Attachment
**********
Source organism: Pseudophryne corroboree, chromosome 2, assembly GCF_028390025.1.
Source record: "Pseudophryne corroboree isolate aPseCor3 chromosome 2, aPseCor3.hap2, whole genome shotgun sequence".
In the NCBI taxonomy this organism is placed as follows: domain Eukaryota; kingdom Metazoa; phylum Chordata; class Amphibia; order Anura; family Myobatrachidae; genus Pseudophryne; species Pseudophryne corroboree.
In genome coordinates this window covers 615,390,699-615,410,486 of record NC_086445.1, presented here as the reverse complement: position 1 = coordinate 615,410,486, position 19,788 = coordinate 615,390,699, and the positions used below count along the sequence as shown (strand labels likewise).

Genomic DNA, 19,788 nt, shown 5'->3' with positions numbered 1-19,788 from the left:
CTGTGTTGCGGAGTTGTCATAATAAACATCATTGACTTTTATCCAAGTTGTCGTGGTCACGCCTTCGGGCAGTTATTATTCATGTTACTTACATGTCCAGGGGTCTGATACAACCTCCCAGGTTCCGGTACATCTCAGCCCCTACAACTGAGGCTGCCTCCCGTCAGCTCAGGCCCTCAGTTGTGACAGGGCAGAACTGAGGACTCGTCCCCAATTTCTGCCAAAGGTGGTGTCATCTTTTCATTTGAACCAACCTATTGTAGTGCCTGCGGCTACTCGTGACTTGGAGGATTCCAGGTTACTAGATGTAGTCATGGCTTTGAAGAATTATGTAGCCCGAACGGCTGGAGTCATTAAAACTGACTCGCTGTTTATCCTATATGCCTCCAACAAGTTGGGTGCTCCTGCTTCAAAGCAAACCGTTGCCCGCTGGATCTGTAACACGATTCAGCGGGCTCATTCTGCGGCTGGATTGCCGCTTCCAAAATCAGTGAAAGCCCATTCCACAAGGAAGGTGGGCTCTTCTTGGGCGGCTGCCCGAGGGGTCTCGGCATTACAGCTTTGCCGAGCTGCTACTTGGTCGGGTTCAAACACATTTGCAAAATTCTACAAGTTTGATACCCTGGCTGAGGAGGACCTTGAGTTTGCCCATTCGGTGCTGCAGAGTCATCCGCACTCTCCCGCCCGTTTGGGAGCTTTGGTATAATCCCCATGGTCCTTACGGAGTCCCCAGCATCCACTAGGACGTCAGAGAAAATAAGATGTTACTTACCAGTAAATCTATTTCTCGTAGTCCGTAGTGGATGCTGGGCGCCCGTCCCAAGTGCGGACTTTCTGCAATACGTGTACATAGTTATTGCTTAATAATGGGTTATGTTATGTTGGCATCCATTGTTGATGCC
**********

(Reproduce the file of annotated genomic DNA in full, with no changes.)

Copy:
Source organism: Pseudophryne corroboree, chromosome 2, assembly GCF_028390025.1.
Source record: "Pseudophryne corroboree isolate aPseCor3 chromosome 2, aPseCor3.hap2, whole genome shotgun sequence".
In the NCBI taxonomy this organism is placed as follows: domain Eukaryota; kingdom Metazoa; phylum Chordata; class Amphibia; order Anura; family Myobatrachidae; genus Pseudophryne; species Pseudophryne corroboree.
In genome coordinates this window covers 615,390,699-615,410,486 of record NC_086445.1, presented here as the reverse complement: position 1 = coordinate 615,410,486, position 19,788 = coordinate 615,390,699, and the positions used below count along the sequence as shown (strand labels likewise).

Genomic DNA, 19,788 nt, shown 5'->3' with positions numbered 1-19,788 from the left:
CTGTGTTGCGGAGTTGTCATAATAAACATCATTGACTTTTATCCAAGTTGTCGTGGTCACGCCTTCGGGCAGTTATTATTCATGTTACTTACATGTCCAGGGGTCTGATACAACCTCCCAGGTTCCGGTACATCTCAGCCCCTACAACTGAGGCTGCCTCCCGTCAGCTCAGGCCCTCAGTTGTGACAGGGCAGAACTGAGGACTCGTCCCCAATTTCTGCCAAAGGTGGTGTCATCTTTTCATTTGAACCAACCTATTGTAGTGCCTGCGGCTACTCGTGACTTGGAGGATTCCAGGTTACTAGATGTAGTCATGGCTTTGAAGAATTATGTAGCCCGAACGGCTGGAGTCATTAAAACTGACTCGCTGTTTATCCTATATGCCTCCAACAAGTTGGGTGCTCCTGCTTCAAAGCAAACCGTTGCCCGCTGGATCTGTAACACGATTCAGCGGGCTCATTCTGCGGCTGGATTGCCGCTTCCAAAATCAGTGAAAGCCCATTCCACAAGGAAGGTGGGCTCTTCTTGGGCGGCTGCCCGAGGGGTCTCGGCATTACAGCTTTGCCGAGCTGCTACTTGGTCGGGTTCAAACACATTTGCAAAATTCTACAAGTTTGATACCCTGGCTGAGGAGGACCTTGAGTTTGCCCATTCGGTGCTGCAGAGTCATCCGCACTCTCCCGCCCGTTTGGGAGCTTTGGTATAATCCCCATGGTCCTTACGGAGTCCCCAGCATCCACTAGGACGTCAGAGAAAATAAGATGTTACTTACCAGTAAATCTATTTCTCGTAGTCCGTAGTGGATGCTGGGCGCCCGTCCCAAGTGCGGACTTTCTGCAATACGTGTACATAGTTATTGCTTAATAATGGGTTATGTTATGTTGGCATCCATTGTTGATGCC